In our article in the December 2021 issue of Spot Delivery reviewing the predictions we made early in 2021, we promised to provide you with our 2022 predictions in this issue. Eric Johnson, Patty Covington, and Nikki Munro located the old crystal ball, dusted it off, and looked intently at it to come up with auto sales, finance, and lease predictions for this year. Here’s what they saw.
Eric, from Hudson Cook’s Oklahoma office, gazed at the crystal ball and saw signs of these events taking place in 2022:
• The Consumer Financial Protection Bureau will continue to team up with certain states, particularly in politically “blue” states, in its investigations and enforcement actions. There will be a lot more enforcement activity from the CFPB and the states in 2022, particularly in areas like fair lending, fair servicing, and UDAP.
• Rulemaking by enforcement will rear its ugly head once again, which will create a chilling effect for the auto finance industry because the industry will not know what may be considered legal or illegal.
• The CFPB will notch a win against (or a settlement with) the software company and owner/CEO it recently sued for providing “substantial assistance” to credit repair businesses. This success will embolden the CFPB to go after others that provide advice, model templates, and trainings to alleged “bad actors” or to businesses the CFPB doesn’t like.
• The Federal Trade Commission will take action against a franchise motor vehicle dealer, or two, or three, claiming that the dealer(s) discriminated against consumers on fair lending grounds, possibly under a disparate impact theory. The FTC may also wrap the fair lending claims in UDAP or easy-to-prove Truth in Lending or Consumer Leasing Act advertising claims, thereby making a giant (and tasty to the FTC) fair lending, advertising, and UDAP sandwich.
• The FTC will seek to hold an auto dealer and/or finance company accountable, and make an example of them, for not following its new Safeguards Rule requirements. Dealers and finance companies have almost a year to implement changes necessitated by the updated rule, but that time will pass by quickly.
Patty, from Hudson Cook’s Virginia office, stared at the crystal ball long and hard and saw these happenings:
• The CFPB and the FTC will seek to hold individuals accountable in enforcement actions. During their investigations, they’ll inquire about who made what decisions and how those decisions may have resulted in the alleged violations. So, don’t be surprised when the regulators include individuals’ names in enforcement actions.
• How artificial intelligence, credit scoring, and credit reports affect the underserved consumer and/or protected classes will continue to be an area of focus for all segments of the ecosystem, including federal regulators, possibly state regulators, consumer advocates, and industry. Regulators and consumer advocates will probe to uncover unfair and/or discriminatory use or effect. Industry will focus its efforts on inclusion and reaching the underserved.
• The FTC will try to continue to spread its enforcement “wings”—a/k/a power and authority—by putting companies on notice regarding what activities it considers unfair and/or deceptive in violation of the FTC Act. It may also delve into rulemaking again, either under the Administrative Procedure Act or the Magnuson-Moss Warranty Act. APA rulemaking would likely focus on dealers, while MMWA would apply more generally to all industries. Both activities would expand the FTC’s right to impose civil money penalties.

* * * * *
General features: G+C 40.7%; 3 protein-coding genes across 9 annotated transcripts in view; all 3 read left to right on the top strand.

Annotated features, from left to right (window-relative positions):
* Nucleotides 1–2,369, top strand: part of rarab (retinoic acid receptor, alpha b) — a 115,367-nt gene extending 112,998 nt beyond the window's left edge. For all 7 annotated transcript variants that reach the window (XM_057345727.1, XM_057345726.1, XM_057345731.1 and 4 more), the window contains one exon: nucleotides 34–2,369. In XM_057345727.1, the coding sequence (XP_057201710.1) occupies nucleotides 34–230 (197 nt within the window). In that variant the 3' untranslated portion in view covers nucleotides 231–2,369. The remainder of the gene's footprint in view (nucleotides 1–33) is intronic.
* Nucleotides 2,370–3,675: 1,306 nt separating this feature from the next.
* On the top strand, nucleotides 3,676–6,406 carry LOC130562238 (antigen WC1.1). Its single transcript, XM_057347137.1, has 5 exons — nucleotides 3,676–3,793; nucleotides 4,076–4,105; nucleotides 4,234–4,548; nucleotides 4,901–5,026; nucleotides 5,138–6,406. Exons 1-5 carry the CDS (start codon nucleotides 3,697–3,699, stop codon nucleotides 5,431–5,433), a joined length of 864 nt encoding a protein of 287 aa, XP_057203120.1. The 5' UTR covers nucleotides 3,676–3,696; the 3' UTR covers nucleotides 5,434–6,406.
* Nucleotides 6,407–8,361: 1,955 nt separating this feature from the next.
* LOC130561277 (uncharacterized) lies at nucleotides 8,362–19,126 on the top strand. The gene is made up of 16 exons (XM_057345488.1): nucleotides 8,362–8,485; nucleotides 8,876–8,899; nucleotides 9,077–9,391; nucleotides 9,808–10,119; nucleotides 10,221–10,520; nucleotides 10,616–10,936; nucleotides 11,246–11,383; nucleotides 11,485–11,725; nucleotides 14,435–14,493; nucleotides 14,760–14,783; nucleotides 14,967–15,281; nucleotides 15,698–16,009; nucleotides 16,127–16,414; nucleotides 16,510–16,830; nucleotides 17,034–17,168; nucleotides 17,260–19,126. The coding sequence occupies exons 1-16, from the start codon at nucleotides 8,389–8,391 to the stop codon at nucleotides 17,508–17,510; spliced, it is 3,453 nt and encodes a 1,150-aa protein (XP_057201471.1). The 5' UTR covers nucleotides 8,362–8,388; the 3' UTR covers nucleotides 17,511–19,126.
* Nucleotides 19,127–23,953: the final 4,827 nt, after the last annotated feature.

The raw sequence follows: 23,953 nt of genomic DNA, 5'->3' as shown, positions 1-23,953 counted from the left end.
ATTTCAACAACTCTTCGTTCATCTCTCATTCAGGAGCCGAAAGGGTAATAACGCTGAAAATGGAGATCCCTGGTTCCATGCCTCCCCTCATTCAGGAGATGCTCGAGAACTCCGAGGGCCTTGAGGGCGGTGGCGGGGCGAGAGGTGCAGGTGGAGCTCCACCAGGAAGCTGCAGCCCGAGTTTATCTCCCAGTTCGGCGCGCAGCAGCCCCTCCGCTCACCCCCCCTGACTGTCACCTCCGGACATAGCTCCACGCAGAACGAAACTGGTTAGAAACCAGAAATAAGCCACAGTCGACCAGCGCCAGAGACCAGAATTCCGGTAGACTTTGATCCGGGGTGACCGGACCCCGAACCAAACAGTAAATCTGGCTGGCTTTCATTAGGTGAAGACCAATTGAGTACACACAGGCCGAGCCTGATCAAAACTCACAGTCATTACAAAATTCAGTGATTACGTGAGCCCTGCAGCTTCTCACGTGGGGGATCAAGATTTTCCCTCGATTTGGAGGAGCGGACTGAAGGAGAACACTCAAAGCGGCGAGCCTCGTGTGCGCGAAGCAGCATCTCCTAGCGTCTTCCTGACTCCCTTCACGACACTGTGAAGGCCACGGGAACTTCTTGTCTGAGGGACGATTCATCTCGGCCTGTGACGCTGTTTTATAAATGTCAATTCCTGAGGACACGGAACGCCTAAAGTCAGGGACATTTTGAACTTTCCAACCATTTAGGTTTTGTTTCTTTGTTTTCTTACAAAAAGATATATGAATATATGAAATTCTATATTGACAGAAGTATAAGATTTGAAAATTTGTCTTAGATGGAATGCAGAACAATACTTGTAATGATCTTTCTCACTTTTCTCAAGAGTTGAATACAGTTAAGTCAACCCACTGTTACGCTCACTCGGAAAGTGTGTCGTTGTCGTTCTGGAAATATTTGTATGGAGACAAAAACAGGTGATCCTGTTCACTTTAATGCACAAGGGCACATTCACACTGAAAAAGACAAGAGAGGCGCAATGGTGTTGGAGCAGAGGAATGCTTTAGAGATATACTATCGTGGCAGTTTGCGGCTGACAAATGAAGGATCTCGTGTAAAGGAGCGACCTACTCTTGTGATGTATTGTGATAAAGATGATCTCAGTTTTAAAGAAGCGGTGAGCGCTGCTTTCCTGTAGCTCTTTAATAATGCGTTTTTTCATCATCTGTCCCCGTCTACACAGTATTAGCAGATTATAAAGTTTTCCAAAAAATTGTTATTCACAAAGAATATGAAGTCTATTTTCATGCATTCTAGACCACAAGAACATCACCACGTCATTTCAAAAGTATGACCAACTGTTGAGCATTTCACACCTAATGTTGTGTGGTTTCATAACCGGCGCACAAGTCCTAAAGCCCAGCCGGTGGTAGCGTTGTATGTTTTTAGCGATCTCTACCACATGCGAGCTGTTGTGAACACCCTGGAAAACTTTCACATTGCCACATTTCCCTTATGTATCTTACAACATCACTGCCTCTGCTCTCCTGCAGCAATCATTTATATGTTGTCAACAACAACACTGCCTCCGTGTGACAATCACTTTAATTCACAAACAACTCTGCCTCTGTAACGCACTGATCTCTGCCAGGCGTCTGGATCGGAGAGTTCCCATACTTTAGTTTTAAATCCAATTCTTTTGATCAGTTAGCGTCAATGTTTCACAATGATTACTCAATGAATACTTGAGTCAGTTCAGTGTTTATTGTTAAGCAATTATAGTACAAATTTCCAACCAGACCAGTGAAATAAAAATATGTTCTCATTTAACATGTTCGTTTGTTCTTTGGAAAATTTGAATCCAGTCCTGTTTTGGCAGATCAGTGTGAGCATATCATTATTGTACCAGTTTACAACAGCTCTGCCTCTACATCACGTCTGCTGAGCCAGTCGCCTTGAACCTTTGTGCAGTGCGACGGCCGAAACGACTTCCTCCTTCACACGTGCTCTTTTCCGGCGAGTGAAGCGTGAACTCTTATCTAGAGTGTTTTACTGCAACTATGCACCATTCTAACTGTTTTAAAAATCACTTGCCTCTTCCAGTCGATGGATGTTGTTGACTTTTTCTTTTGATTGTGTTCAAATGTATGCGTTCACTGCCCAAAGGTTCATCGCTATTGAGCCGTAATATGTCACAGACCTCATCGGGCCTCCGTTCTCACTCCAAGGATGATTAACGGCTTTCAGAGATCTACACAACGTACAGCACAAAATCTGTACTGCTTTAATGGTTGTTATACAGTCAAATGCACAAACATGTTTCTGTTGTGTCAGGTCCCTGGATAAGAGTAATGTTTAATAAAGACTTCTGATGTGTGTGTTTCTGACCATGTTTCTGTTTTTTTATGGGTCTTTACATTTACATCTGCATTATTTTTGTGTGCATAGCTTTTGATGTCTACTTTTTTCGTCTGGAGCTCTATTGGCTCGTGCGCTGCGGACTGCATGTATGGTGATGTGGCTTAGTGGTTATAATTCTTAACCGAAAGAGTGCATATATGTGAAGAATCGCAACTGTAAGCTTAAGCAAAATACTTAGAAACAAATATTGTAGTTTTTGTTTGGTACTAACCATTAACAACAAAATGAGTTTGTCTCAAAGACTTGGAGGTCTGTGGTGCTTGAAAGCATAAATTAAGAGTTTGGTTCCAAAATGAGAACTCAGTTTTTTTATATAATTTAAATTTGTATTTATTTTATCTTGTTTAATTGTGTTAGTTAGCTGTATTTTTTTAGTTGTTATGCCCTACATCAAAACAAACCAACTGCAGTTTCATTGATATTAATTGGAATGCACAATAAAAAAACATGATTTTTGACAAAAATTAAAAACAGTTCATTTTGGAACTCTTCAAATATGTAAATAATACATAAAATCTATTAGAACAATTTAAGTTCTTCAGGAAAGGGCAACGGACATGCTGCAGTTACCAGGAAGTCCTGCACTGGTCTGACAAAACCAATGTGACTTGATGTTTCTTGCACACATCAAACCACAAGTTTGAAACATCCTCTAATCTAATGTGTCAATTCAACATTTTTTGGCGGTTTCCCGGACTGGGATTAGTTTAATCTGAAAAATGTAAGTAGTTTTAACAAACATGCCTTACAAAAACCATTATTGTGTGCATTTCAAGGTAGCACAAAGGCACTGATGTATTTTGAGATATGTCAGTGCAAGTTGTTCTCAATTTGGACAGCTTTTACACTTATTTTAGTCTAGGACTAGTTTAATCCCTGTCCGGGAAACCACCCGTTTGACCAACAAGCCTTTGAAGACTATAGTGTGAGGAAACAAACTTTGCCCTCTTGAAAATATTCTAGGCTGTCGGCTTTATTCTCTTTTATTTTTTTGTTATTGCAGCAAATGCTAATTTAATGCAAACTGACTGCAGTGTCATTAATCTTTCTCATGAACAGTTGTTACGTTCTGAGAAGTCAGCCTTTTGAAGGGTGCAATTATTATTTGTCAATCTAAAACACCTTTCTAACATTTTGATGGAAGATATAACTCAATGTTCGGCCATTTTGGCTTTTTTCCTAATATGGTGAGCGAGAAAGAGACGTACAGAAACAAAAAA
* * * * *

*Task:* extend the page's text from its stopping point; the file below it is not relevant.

• MORE and MORE enforcement by the CFPB and the FTC, including them joining forces on some actions.
Nikki, from Hudson Cook’s Maryland office, also took a quick peek and saw these visions:
• We’ll see more consumer privacy legislation, like the California, Virginia, and Colorado models, giving consumers more control over their information and complicating national privacy compliance.
• On the collections front, California will lead the way with broad changes to consumer contact regulation. Specifically, California has already proposed legislation that would limit collection calls to a consumer to one call or three attempts in a seven-day period.
• We’ll see more funding for electronic vehicle infrastructure. Electronic vehicles may also change the voluntary protection products market, as EVs typically need fewer replacement parts but have a higher cost when replacements are required.
• There may be an increasing trend towards fleet purchasing of vehicles for rideshare programs or community auto pooling.
• Continued vehicle production shortages will keep the cost of cars high, and more consumers will be pushed into the used car market. Additionally, more leased vehicles will be purchased at the end of the lease term, reducing the used vehicle pool.
• We’ll see the Fed raise interest rates, potentially limiting access to credit or cutting into dealer profit as more buyers will be priced out of the new car market.
• Finally, many do not want to leave their computer screens to go buy a car, so dealers will have to get tech and E-SIGN savvy to engage in online sales, and state laws that prohibit off-site sales or vehicle deliveries are going to need to play catch-up to a market interest that has been dictated by the pandemic, Instacart, and Amazon.
Feel free to share any of your predictions for this year. We’d love to hear from you.
Eric Johnson is a partner in the Oklahoma office of Hudson Cook, LLP. He can be reached at 405.602.3812 or [email protected].
Nikki Munro is a partner in the Maryland office of Hudson Cook, LLP. She can be reached at 410.865.5430 or [email protected].
Patty Covington is a partner in the Virginia office of Hudson Cook, LLP. She can be reached at 804.212.1201 or [email protected].
Copyright ©2022 CounselorLibrary.com LLC. All rights reserved. This article appeared in Spot Delivery®. Reprinted with express permission from CounselorLibrary.com.